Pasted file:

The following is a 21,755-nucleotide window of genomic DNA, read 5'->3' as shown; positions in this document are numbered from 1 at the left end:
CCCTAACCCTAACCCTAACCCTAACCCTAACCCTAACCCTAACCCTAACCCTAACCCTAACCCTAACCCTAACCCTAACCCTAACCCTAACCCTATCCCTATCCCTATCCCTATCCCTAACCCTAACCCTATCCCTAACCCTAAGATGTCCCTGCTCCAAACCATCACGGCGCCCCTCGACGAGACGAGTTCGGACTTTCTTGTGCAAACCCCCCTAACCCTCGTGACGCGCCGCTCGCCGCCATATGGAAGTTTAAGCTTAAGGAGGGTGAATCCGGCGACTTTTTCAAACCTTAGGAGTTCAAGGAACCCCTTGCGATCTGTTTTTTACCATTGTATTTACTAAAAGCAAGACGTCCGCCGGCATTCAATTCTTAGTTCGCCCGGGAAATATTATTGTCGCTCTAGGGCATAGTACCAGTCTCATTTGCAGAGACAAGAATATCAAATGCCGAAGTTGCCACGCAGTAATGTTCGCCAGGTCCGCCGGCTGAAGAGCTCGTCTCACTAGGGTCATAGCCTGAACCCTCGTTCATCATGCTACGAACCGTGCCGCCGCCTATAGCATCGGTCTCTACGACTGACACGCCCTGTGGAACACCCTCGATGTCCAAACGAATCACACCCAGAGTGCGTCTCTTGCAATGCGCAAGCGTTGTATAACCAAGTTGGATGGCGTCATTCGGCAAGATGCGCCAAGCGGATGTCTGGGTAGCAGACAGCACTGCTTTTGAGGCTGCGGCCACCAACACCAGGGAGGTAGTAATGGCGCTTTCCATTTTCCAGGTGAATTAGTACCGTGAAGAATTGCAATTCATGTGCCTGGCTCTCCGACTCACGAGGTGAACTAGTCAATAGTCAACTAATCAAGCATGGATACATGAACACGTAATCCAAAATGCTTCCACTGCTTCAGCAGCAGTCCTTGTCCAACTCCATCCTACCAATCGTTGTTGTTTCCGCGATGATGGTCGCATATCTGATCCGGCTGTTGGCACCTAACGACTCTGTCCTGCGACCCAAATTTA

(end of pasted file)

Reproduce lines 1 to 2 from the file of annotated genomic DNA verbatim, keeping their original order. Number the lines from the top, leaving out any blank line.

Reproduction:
The following is a 21,755-nucleotide window of genomic DNA, read 5'->3' as shown; positions in this document are numbered from 1 at the left end:
CCCTAACCCTAACCCTAACCCTAACCCTAACCCTAACCCTAACCCTAACCCTAACCCTAACCCTAACCCTAACCCTAACCCTAACCCTAACCCTATCCCTATCCCTATCCCTATCCCTAACCCTAACCCTATCCCTAACCCTAAGATGTCCCTGCTCCAAACCATCACGGCGCCCCTCGACGAGACGAGTTCGGACTTTCTTGTGCAAACCCCCCTAACCCTCGTGACGCGCCGCTCGCCGCCATATGGAAGTTTAAGCTTAAGGAGGGTGAATCCGGCGACTTTTTCAAACCTTAGGAGTTCAAGGAACCCCTTGCGATCTGTTTTTTACCATTGTATTTACTAAAAGCAAGACGTCCGCCGGCATTCAATTCTTAGTTCGCCCGGGAAATATTATTGTCGCTCTAGGGCATAGTACCAGTCTCATTTGCAGAGACAAGAATATCAAATGCCGAAGTTGCCACGCAGTAATGTTCGCCAGGTCCGCCGGCTGAAGAGCTCGTCTCACTAGGGTCATAGCCTGAACCCTCGTTCATCATGCTACGAACCGTGCCGCCGCCTATAGCATCGGTCTCTACGACTGACACGCCCTGTGGAACACCCTCGATGTCCAAACGAATCACACCCAGAGTGCGTCTCTTGCAATGCGCAAGCGTTGTATAACCAAGTTGGATGGCGTCATTCGGCAAGATGCGCCAAGCGGATGTCTGGGTAGCAGACAGCACTGCTTTTGAGGCTGCGGCCACCAACACCAGGGAGGTAGTAATGGCGCTTTCCATTTTCCAGGTGAATTAGTACCGTGAAGAATTGCAATTCATGTGCCTGGCTCTCCGACTCACGAGGTGAACTAGTCAATAGTCAACTAATCAAGCATGGATACATGAACACGTAATCCAAAATGCTTCCACTGCTTCAGCAGCAGTCCTTGTCCAACTCCATCCTACCAATCGTTGTTGTTTCCGCGATGATGGTCGCATATCTGATCCGGCTGTTGGCACCTAACGACTCTGTCCTGCGACCCAAATTTA